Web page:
Two months ago, I returned to London after a wonderful trip to Asia. My house contract in London was ending in a few days and, along with this, I ended up with 15 boxes with all my stuff packed in bubbled wrap, ranging from forks and knives to travel souvenirs. And honestly, I had no idea what to do with them. In a state of uncertainty and despair, I called my mum and I had a small drama queen show on the phone. Up to the moment, she yelled at me, this few words that stroke me “You are letting 15 carton boxes define who you are. You have the illusion you need all these to be happy, although you can survive with none of them. Ship them back here, take a suitcase to go wherever you feel like going.” And this is what I did.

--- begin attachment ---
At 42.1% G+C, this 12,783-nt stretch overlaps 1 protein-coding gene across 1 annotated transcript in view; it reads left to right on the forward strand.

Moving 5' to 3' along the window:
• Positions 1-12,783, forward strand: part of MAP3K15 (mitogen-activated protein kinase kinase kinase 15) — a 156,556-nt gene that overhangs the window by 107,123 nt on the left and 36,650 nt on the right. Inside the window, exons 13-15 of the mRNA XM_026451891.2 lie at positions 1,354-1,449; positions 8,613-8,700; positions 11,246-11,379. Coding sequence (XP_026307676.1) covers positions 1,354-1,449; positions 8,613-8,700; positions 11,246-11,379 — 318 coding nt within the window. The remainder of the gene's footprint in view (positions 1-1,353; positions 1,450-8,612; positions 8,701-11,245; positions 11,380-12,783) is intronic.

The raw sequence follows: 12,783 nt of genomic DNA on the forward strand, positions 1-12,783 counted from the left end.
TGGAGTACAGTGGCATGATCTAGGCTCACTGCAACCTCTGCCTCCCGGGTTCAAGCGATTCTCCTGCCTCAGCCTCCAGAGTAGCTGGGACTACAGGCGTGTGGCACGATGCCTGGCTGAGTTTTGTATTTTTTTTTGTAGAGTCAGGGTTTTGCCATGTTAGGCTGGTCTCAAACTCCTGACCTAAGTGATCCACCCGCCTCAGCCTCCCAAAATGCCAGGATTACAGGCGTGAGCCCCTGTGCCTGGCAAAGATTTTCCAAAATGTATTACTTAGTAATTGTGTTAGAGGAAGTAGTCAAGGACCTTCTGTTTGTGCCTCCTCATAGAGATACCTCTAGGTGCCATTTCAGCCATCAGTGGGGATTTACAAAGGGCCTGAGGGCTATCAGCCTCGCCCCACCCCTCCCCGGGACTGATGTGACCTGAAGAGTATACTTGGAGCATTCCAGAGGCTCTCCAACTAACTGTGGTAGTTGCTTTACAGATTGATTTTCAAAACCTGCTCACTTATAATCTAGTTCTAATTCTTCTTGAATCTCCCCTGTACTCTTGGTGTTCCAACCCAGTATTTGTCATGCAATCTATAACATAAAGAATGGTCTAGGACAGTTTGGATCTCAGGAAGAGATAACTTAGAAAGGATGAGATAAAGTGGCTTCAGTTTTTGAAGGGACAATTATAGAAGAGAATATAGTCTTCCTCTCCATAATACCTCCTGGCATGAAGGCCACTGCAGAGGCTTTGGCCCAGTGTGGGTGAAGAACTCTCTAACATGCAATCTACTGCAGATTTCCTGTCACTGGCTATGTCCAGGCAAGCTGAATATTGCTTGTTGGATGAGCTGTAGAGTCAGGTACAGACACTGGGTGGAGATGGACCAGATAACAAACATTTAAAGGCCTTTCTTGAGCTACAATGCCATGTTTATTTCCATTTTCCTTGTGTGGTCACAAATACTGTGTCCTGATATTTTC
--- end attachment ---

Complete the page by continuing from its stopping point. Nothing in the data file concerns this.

The same day the courier company took all of them. That night, I stayed in the middle of the empty house and I realized that what I was carrying inside me was more than enough; a newly refined identity of an individual, who went to London as a teenager and left as a young woman and young professional.